By John H. Huston and Roger W. Spencer
Articles on housing valuation frequently compare housing prices to rent, often in the form of a price/rent ratio. This is a reasonable metric to employ. Rent is what one could earn on a house as an investment or, if you live in the house, it is the market value of the services generated by the house for your benefit. Thus, the price/rent ratio is essentially a P/E ratio for housing, and for any asset it would be valuable to know if the price of the asset wandered far from its historical relationship to the earnings it can generate.
However, the price/rent ratio by itself says little about the relative attractiveness of real estate as an investment. One needs to compare the price/rent ratio for housing to similar metrics for other assets. The equivalent concept for equities is obviously the stock price relative to earnings: the P/E ratio. The inverse of the bond yield is a sort of P/E ratio for bonds. We use the 10-year Treasury yield. The Treasury yield serves as a useful comparison to housing returns and is also highly correlated with the 30-year mortgage rate, which directly affects housing demand.
Since the three assets have P/E ratios that are calculated in different ways and involve different risks, it is difficult to make a comparison. However, they are related. Factors like monetary policy affect all three, and all are subject to cyclical influences. At the margin, investors compare the yields and risks of numerous assets and attempt to take advantage of perceived mispricings. During normal times, such arbitrage activities will help to move asset yields toward equilibrium, although there can be long-running distortions -- especially in a "bubble" environment. To get a rough idea of the relationships between the three assets, simple linear regressions were estimated. Figures 1, 2, and 3 below reflect the results of regressing the P/E ratio of any one asset class against the P/E ratios of the other two.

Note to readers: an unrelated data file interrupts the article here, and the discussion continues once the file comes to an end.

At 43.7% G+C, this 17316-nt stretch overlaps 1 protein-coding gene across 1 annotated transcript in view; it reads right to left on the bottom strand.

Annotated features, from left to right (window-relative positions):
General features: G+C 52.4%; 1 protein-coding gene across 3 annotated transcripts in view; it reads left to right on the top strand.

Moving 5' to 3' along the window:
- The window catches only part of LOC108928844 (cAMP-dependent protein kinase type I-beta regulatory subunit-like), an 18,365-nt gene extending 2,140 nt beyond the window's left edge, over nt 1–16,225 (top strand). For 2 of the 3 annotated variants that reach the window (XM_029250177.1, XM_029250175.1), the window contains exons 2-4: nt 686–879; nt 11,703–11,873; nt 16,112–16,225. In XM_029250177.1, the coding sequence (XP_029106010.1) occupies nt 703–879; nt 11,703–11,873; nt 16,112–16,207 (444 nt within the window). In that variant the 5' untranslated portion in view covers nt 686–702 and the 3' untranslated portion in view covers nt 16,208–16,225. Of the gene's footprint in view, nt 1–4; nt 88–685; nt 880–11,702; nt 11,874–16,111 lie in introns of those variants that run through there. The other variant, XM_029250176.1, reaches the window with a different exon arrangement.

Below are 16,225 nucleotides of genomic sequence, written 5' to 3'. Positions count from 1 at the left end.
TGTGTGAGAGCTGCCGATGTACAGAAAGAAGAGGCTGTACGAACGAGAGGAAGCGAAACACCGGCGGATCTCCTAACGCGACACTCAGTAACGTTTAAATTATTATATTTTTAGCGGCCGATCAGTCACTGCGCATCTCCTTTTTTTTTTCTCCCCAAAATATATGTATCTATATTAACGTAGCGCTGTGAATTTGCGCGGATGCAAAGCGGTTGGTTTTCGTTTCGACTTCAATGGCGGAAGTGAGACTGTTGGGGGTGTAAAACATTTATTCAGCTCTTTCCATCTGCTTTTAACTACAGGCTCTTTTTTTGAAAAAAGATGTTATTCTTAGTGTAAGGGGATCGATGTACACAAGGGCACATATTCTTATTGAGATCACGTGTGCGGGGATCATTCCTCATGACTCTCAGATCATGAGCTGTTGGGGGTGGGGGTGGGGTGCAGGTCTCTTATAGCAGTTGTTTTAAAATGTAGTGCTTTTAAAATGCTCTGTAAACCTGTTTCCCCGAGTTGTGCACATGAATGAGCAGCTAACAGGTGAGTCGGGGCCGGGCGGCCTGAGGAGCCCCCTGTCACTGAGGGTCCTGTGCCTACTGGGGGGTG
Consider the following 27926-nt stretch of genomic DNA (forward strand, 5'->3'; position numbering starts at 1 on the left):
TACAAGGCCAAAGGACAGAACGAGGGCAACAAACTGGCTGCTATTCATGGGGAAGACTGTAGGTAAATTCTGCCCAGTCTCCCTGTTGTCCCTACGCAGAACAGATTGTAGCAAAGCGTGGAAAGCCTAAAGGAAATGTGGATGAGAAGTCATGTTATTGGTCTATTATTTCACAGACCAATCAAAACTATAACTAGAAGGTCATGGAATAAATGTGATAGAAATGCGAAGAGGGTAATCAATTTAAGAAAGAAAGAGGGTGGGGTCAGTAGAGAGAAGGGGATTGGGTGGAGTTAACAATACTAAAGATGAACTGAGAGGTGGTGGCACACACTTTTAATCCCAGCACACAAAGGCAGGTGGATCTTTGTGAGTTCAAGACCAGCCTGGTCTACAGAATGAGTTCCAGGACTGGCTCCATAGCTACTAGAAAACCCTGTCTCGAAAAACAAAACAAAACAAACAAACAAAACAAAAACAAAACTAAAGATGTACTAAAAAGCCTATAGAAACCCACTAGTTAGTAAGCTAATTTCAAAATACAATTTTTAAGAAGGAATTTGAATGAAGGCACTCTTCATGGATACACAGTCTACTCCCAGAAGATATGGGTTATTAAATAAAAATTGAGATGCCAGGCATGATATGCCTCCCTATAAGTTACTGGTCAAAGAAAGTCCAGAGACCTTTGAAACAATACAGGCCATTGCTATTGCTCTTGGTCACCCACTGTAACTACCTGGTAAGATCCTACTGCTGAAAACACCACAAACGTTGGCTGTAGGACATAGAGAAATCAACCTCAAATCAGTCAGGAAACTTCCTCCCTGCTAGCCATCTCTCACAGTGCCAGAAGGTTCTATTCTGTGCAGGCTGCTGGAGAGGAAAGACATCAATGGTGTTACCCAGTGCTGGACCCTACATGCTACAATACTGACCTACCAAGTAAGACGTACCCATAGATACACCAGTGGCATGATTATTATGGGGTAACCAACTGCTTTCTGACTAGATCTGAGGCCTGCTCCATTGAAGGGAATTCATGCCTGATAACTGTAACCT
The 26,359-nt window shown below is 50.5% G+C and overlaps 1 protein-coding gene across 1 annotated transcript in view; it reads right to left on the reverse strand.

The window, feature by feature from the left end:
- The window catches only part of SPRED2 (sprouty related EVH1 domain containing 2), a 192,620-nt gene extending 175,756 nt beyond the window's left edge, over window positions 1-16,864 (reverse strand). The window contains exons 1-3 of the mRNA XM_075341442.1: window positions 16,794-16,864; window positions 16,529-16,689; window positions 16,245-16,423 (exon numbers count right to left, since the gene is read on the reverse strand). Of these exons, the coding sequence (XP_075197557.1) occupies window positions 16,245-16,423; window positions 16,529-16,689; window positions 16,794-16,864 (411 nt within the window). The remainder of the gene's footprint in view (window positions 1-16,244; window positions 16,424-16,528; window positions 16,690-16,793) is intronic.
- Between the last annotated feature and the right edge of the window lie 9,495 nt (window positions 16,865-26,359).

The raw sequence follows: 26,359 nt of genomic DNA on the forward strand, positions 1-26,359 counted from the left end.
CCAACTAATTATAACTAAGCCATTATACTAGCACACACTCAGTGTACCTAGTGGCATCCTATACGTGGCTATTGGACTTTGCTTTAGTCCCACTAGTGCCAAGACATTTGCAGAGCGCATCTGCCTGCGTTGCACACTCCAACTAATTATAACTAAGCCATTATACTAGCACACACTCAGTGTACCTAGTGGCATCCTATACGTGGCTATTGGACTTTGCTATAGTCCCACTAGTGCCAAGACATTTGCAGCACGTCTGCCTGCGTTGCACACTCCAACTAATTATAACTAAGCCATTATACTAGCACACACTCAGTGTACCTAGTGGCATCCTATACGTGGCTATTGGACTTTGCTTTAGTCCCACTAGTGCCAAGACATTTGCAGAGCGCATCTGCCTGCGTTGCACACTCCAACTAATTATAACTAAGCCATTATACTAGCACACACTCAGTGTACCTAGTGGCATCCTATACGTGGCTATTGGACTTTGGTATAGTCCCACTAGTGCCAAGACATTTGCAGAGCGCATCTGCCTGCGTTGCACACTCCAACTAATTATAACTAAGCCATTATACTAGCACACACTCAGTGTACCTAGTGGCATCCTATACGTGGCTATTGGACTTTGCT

Click to enlarge images.
The figure clearly shows the tech bubble of the late 1990s. Stocks appear somewhat undervalued in late 1970s and early 1980s. The gap between actual and fitted values suggests that stocks are currently undervalued relative to bonds and housing. However, this is not a useful model for timing the market. A decline in the fitted value through a decline in housing prices or an increase in interest rates would also remove the apparent undervaluation of stocks. One could persuasively argue for either of those occurring. A decline in earnings would also be equilibrating.
The bond market equation fit is somewhat better than that of the other two markets. Actual and fitted lines move fairly well together until the Federal Reserve's recent aggressive bond-market actions. The residuals are insignificantly different from zero for most of the remainder of the period.
The figure shows periods of overvaluation followed by rapid declines in the late 1970s to early 1980s, and late 1980s to early 1990s. The recent housing "bubble" is prominent from 2003 to 2008. All three of the declines were associated with significant financial institution distress. The housing P/E ratio rises after that, but is only borderline overvalued, as bond and equity prices rise as well.